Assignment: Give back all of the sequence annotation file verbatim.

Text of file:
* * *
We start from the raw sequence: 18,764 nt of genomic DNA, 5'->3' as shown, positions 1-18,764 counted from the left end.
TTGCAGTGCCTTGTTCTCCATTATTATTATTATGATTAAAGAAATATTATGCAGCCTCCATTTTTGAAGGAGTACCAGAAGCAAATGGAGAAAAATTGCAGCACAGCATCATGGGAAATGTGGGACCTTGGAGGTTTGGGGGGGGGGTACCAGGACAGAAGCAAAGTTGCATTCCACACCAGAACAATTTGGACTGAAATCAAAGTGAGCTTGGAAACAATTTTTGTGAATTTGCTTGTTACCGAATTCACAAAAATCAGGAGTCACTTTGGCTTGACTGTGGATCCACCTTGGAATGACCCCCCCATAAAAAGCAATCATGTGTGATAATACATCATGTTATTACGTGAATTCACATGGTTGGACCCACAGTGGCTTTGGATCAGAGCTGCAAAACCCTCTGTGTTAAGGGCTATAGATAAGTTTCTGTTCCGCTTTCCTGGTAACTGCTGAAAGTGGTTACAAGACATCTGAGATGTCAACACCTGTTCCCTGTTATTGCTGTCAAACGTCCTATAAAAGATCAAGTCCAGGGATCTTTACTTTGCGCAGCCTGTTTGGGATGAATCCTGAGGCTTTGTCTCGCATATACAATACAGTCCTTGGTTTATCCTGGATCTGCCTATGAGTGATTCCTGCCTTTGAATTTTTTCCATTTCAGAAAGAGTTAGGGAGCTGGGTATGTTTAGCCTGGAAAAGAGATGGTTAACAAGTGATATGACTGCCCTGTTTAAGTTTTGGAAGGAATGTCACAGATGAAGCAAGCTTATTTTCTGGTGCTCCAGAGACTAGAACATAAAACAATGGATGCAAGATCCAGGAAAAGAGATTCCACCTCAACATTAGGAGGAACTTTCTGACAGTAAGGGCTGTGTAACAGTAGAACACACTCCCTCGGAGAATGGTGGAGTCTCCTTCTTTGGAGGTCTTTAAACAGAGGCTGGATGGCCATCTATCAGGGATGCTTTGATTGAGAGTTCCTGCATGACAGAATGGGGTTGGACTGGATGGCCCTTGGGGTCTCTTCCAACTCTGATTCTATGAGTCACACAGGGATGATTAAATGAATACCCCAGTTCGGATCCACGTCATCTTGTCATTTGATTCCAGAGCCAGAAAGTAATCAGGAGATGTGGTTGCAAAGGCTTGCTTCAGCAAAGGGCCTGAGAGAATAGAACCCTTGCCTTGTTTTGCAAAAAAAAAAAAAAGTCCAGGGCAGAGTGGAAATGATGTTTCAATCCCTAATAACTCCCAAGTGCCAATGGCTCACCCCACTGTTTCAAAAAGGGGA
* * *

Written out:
We start from the raw sequence: 18,764 nt of genomic DNA, 5'->3' as shown, positions 1-18,764 counted from the left end.
TTGCAGTGCCTTGTTCTCCATTATTATTATTATGATTAAAGAAATATTATGCAGCCTCCATTTTTGAAGGAGTACCAGAAGCAAATGGAGAAAAATTGCAGCACAGCATCATGGGAAATGTGGGACCTTGGAGGTTTGGGGGGGGGGTACCAGGACAGAAGCAAAGTTGCATTCCACACCAGAACAATTTGGACTGAAATCAAAGTGAGCTTGGAAACAATTTTTGTGAATTTGCTTGTTACCGAATTCACAAAAATCAGGAGTCACTTTGGCTTGACTGTGGATCCACCTTGGAATGACCCCCCCATAAAAAGCAATCATGTGTGATAATACATCATGTTATTACGTGAATTCACATGGTTGGACCCACAGTGGCTTTGGATCAGAGCTGCAAAACCCTCTGTGTTAAGGGCTATAGATAAGTTTCTGTTCCGCTTTCCTGGTAACTGCTGAAAGTGGTTACAAGACATCTGAGATGTCAACACCTGTTCCCTGTTATTGCTGTCAAACGTCCTATAAAAGATCAAGTCCAGGGATCTTTACTTTGCGCAGCCTGTTTGGGATGAATCCTGAGGCTTTGTCTCGCATATACAATACAGTCCTTGGTTTATCCTGGATCTGCCTATGAGTGATTCCTGCCTTTGAATTTTTTCCATTTCAGAAAGAGTTAGGGAGCTGGGTATGTTTAGCCTGGAAAAGAGATGGTTAACAAGTGATATGACTGCCCTGTTTAAGTTTTGGAAGGAATGTCACAGATGAAGCAAGCTTATTTTCTGGTGCTCCAGAGACTAGAACATAAAACAATGGATGCAAGATCCAGGAAAAGAGATTCCACCTCAACATTAGGAGGAACTTTCTGACAGTAAGGGCTGTGTAACAGTAGAACACACTCCCTCGGAGAATGGTGGAGTCTCCTTCTTTGGAGGTCTTTAAACAGAGGCTGGATGGCCATCTATCAGGGATGCTTTGATTGAGAGTTCCTGCATGACAGAATGGGGTTGGACTGGATGGCCCTTGGGGTCTCTTCCAACTCTGATTCTATGAGTCACACAGGGATGATTAAATGAATACCCCAGTTCGGATCCACGTCATCTTGTCATTTGATTCCAGAGCCAGAAAGTAATCAGGAGATGTGGTTGCAAAGGCTTGCTTCAGCAAAGGGCCTGAGAGAATAGAACCCTTGCCTTGTTTTGCAAAAAAAAAAAAAAGTCCAGGGCAGAGTGGAAATGATGTTTCAATCCCTAATAACTCCCAAGTGCCAATGGCTCACCCCACTGTTTCAAAAAGGGGA